• Assistive Technology Assessment and Instruction for People with Visual Impairments (VISN 661)
    Gain a thorough overview of assessment and instruction techniques for teaching assistive technology to people with visual impairments of all ages. You’ll cover various topics, including task analysis; lesson and training plan development; learning development and evolution of assistive technology skills during instruction; learning theories as applied to children and adults; instructional strategies for assistive technology; conduction assistive technology assessments; making decisions regarding appropriate devices; choosing appropriate learning modalities; justifying recommendations; applying different AT assessment techniques, such as HAAT, WATI, and SETT; ethical issues related to AT assessment and services; and writing AT assessment reports. You’ll explore ethical issues at AT, evaluating the effectiveness at AT services, using AT with productivity platforms on different operating systems, developing curriculum for teaching screen magnification and screen reading software on different operating systems, developing curriculum for teaching accessible apps on mobile devices, as well as developing curriculum for teaching accessible stand-alone devices, accessible third-party applications, and built-in accessibility features.
  • Configuration and Exploration of Assistive Technology Solutions for Visual Impairment (VISN 662)
    In this course, you’ll learn and apply configuration and exploration strategies for mainstream and assistive technologies. You’ll explore a variety of topics, including operating systems and computing devices, various PC components, operational procedures for professionalism and effective communication, technical support resources for accessibility for major operating systems, tools used for computer maintenance and repair, installing software and operating system updates, setting up and using built-in accessibility features in different operating systems, operating system maintenance procedures, setup and configuration of systems and devices for remote training, determining if remote training and support is appropriate, conferences and educational opportunities to keep up to date with various technologies, computer maintenance tools and procedures, disabling and removing of unnecessary or inaccessible third-party software, troubleshooting computing technology, virtualized operating systems, display technologies, options for self-teaching and continuing education to remain current with various technologies, local networking, wireless networking, wireless communications technologies, connecting to the internet, configuring email, troubleshooting internet issues, portable and mobile computing technology, and security measures for computing technology.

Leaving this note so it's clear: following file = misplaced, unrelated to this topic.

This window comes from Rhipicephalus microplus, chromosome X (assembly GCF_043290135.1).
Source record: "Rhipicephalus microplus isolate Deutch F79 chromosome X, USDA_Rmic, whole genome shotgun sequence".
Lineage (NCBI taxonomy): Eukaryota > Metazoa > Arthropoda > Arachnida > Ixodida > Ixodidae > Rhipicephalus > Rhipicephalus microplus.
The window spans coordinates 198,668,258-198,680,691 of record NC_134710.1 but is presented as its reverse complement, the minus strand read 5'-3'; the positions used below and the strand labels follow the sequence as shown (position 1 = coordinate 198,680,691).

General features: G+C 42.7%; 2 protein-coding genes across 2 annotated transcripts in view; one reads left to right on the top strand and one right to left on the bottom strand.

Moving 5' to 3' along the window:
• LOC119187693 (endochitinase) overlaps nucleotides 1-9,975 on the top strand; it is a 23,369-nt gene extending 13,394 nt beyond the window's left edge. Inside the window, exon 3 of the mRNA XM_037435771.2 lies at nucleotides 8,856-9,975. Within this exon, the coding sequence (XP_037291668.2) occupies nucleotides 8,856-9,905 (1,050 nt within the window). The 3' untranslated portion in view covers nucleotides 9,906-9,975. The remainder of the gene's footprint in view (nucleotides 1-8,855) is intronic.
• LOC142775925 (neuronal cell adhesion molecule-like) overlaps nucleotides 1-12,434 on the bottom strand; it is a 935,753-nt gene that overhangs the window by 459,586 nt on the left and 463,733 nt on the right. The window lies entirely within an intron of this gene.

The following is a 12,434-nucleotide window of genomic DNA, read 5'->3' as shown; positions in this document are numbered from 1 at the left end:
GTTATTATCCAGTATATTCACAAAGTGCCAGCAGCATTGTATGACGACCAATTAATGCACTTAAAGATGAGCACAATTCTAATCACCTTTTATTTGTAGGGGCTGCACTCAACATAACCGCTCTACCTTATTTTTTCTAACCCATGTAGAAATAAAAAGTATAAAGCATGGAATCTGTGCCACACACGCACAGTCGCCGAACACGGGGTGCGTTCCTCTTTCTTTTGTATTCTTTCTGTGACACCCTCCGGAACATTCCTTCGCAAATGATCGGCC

• Technological Methods of Accessibility and Accommodations for People with Visual Impairments (VISN 663)
    Get an overview of best practices for providing assistive technology services to people with visual impairments, as well as digital accessibility and usability, accommodations, and universal design in educational, vocational, avocational, and home environments. You’ll learn through demonstrations, hands-on activities, and independent learning exercises about strategies for creating accessible instructional materials in a variety of formats and learning modalities, customizing screen readers on various operation systems for compatibility with third-party applications, and personalizing assistive technology options. You’ll explore a variety of assistive technologies, techniques, and strategies for working with people who have visual impairments, as well as additional disabilities.
  • Assistive Technology for People with Visual Impairments Practicum (VISN 669)
    Participate in a supervised practicum within the Assistive Technology Program working with students who are visually impaired, ranging from school aged students to adult vocational and geriatric populations. Pre-registration for the Assistive Technology for People with Visual Impairments Practicum is required one semester prior to enrollment, along with documentation of completion of all required courses and successful completion of a minimum of 25 integrated field hours for assistive technology experiences. The practicum site must be approved by the Program Coordinator. In addition to the field-based experience, you’re expected to obtain a passing score on the national professional certified Assistive Technology Instructional Specialist for People with Visual Impairments examination through the Academy for Certification for Vision Rehabilitation and Education Professional (ACVREP).

At the end of this one-year program, you’ll be awarded a Certificate in Assistive Technology for Individuals with Visual Impairments. The certificate will demonstrate your expertise in the field on your résumé, as well as in interviews and workplace evaluations. Upon completion of the program, you will be prepared to sit for the national professional exam through the Academy for Certification of Vision Rehabilitation & Education Professionals. 

Why UMass Boston Online?


Among the lowest online tuition rates of an accredited, public research university.


Study full-time to finish fast, or part-time to suit your schedule. Live sessions scheduled with the working professional in mind.


The same courses taught by the same academic departments as on campus. No third-party providers.

Learn More

Get the inside scoop on the program and connect with the people who run it.

Assistive Technology for Individuals with Visual Impairments Certificate